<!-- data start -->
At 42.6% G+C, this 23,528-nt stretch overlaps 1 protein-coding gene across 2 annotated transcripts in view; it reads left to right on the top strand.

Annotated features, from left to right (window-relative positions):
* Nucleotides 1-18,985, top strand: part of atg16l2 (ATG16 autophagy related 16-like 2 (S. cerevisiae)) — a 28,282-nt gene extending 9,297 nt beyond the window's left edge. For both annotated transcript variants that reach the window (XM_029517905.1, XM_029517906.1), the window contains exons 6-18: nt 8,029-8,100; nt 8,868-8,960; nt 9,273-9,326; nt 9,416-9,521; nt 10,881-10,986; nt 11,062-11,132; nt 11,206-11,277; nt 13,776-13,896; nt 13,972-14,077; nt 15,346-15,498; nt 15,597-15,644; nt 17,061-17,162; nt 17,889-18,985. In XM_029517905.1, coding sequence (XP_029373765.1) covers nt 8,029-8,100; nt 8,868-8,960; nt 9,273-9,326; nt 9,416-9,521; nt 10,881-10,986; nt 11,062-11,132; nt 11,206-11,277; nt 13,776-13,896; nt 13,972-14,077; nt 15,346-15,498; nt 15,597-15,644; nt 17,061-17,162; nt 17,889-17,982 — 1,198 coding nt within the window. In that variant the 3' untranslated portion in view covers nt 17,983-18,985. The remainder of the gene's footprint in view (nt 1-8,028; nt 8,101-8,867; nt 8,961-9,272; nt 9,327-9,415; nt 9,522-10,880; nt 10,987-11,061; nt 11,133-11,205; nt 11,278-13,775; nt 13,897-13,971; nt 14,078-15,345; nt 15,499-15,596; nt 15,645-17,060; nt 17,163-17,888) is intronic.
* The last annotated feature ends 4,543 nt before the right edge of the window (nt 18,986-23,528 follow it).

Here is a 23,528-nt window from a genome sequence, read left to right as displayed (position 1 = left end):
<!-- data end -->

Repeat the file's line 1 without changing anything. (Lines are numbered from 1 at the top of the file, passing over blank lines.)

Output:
At 42.6% G+C, this 23,528-nt stretch overlaps 1 protein-coding gene across 2 annotated transcripts in view; it reads left to right on the top strand.